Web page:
Vegan Gnocchi in Cheesy Bechamel with White Truffle Oil – Junk Food Post #1

Today hereby inaugurates my Thirty-One Days of Junk Food.  My New Year’s Resolution this year is to make sure as many of my readers broke theirs as possible!  (Just kidding, but not really.)  I think I’m off to a good start!

(BTW, this post is dedicated to Kelly Olexa, who ironically enough, is one of the best fitness vloggers out there.  She’s also one of my favorite people to Twitter at…)

Vegan Gnocchi in Cheesy Bechamel with White Truffle Oil

This recipe starts vegan with the gnocchi, but ends up being vegetarian with the yummy 5 cheese bechamel.  However, vegans, please do not go away.  You can remove the bechamel and replace it with some Elegant Marinara or a sage-brown vegan margarine sauce.

Either way, the party ends with a delicious garrnish of white truffle oil and a little basil for green and flavor.

Vegan Gnocchi

My challenge to myself in making this dish was making the gnocchi vegan.  Gnocchi recipes abound and are not terribly difficult, like this one at 101 Cookbooks I really liked.   Most recipes call for around 2 pounds of potatoes, 4 eggs, and some flour, salt, and nutmeg to add flavor to the party, but I wanted to eat some, too so I had to veganize it.

The easiest thing to do would have been to swap out the eggs with Ener-G egg replacer, but there are two problems with that.  First, while Ener-G egg replacer works great as a binding agent, it’s not so good at providing the protein matrix I wanted to make the gnocchi fluffy.  To address this issue, I added a scant teaspoon of baking powder (you can add more, but be careful, it has a bitter taste).  Second, Ener-G egg replacer needs to be blended with water and I did NOT want watery gnocchi.  For this, I used the novel approach of cutting the amount of water in half.

So here’s what I ended up doing:

  • 8 small potatoes (probably four pounds), peeled and cut into large pieces
  • 4 egg’s worth of egg replacer, but only 2 egg’s worth of water
  • 3 cups whole wheat flour + more for bench use
  • 1 teaspoon baking powder
  • 1 teaspoon salt
  • 1 tablespoon garlic powder

Boil the potatoes until they are just fork tender.  Rinse with cold water until they can be handled.  Drain thoroughly in a collander.

Add the egg replacer, whole wheat flour, baking powder, salt, and garlic powder.  Using your hand or potato masher, mash the potatoes and mix the ingredients.  If the dough is too wet, add more flour a quarter cup at a time.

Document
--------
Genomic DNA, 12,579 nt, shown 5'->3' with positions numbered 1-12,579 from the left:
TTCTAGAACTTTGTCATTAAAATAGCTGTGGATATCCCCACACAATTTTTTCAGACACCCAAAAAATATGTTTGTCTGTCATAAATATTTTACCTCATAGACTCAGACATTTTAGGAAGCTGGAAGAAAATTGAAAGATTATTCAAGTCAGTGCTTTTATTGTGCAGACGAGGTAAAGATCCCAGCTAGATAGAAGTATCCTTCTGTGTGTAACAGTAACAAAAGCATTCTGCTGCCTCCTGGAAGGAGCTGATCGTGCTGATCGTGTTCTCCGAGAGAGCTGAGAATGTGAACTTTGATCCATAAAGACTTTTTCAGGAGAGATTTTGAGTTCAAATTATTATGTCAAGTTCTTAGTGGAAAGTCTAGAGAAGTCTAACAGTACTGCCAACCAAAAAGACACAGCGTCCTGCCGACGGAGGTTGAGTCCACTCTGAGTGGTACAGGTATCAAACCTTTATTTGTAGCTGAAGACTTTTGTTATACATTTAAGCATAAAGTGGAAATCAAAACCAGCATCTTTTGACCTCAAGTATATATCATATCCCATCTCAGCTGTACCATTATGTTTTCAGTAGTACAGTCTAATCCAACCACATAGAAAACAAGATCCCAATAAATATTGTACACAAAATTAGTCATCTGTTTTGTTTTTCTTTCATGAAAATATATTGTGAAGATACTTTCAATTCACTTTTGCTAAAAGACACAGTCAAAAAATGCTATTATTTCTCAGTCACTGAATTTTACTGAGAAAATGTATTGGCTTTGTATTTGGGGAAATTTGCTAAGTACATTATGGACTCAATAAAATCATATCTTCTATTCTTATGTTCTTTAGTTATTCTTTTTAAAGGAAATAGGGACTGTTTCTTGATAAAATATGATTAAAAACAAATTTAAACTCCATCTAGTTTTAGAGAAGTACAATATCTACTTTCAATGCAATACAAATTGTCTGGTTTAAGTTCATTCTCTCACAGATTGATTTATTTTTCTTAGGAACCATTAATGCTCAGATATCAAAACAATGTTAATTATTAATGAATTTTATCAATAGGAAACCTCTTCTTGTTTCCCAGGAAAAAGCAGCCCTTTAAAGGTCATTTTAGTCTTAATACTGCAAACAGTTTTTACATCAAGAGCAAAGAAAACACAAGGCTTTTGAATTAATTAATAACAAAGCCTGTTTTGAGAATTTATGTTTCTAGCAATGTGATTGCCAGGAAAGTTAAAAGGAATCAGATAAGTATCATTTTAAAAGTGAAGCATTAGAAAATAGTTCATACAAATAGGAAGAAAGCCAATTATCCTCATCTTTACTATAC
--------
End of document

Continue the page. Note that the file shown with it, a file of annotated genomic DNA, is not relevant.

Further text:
Cover a clean surface with whole wheat flour and begin kneading the dough until it is the consistency of cookie dough.  If the dough does not want to stay together, add more flour or a bit more egg replacer.

Once you are happy with the dough, do what Heidi recommends and cut the dough into eight pieces.  Roll each piece into a long strip and cut that strip into bite-sized pieces.  Let the dough rest for a few moments as you get the water ready.

Ready the water by bringing to boil enough water to cover the gnocchi and one tablespoon of salt in a sauce pan or pot.  When the water is boiling, add the gnocchi to the pot in small batches.

How do you know when the gnocchi is ready? Now, here’s where Herve This and I agree.  FORGET THE ADAGE THAT THE GNOCCHI IS READY WHEN IT FLOATS!  It’s a myth and I ate raw gnocchi to prove it.  Boil the gnocchi for three minutes and fifteen seconds.  Use a timer.

Serve with a sauce like a marinara or the bechamel below and enjoy!

Five Cheese Bechamel

I really wanted to gild the lily with this recipe, mainly because I was showing off.  This cheese sauce uses five cheeses to give it the extra zing and junk-foodiness that one needs to truly shatter one’s New Year’s Resolution.

You will need:

  • 2 tablespoons butter, cut into tablespoon pieces
  • 2 tablespoons white flour (for the love of all that is good, DO NOT use whole wheat flour.)
  • 2 cups heavy cream
  • 1 cup fontina
  • 1 cup aged Gruyère
  • 1 cup Asiago
  • 1 cup Emmenthaler
  • 1 cup mozzarella
  • 1 teaspoon nutmeg
  • 1 teaspoon white pepper
  • (optional) grated Parmesan

As my one concession to meat eaters, you can use rendered bacon grease instead of butter.  I hear that is might tasty.

Add the butter to a cold skillet.  Bring it to medium heat and continually move the butter around to prevent burning.  Immediately after the butter is melted, add the flour and stir.  (You are making a roux, the king of French thickeners.)  Cook the roux until you begin to detect a nutty aroma.  This should take anywhere from 2-4 minutes.

Add the cream and give it a good stir to make sure the roux is removed from the bottom of the skillet.  Begin bringing the cream to a boil, stirring occasionally.  As the cream starts to boil, add the cheeses, the nut meg, and the white pepper.  That much cheese makes the sauce thicken VERY quickly so you will only need to stir another 30 seconds or.  Remove from the heat and add the parm, stirring to incorporate.

Pour over gnocchi, cauliflower or anything else you want.

Bringing Vegan Gnocchi, Cheesy Bechamel, and the Truffle Oil Together

Get out a large bowl and dump the cooled (though hopefully not cold) gnocchi into it.  Top with the bechamel.  Now, if you have time, you can top the dish with breadcrumbs, parmesan cheese and parsely and bake the dish like a casserole until it gets crusty on top, or you can skip this step.

Baked or not, top with a light drizzle of white truffle oil and a chiffonade of basil.

Grab and spoon and get to eating.


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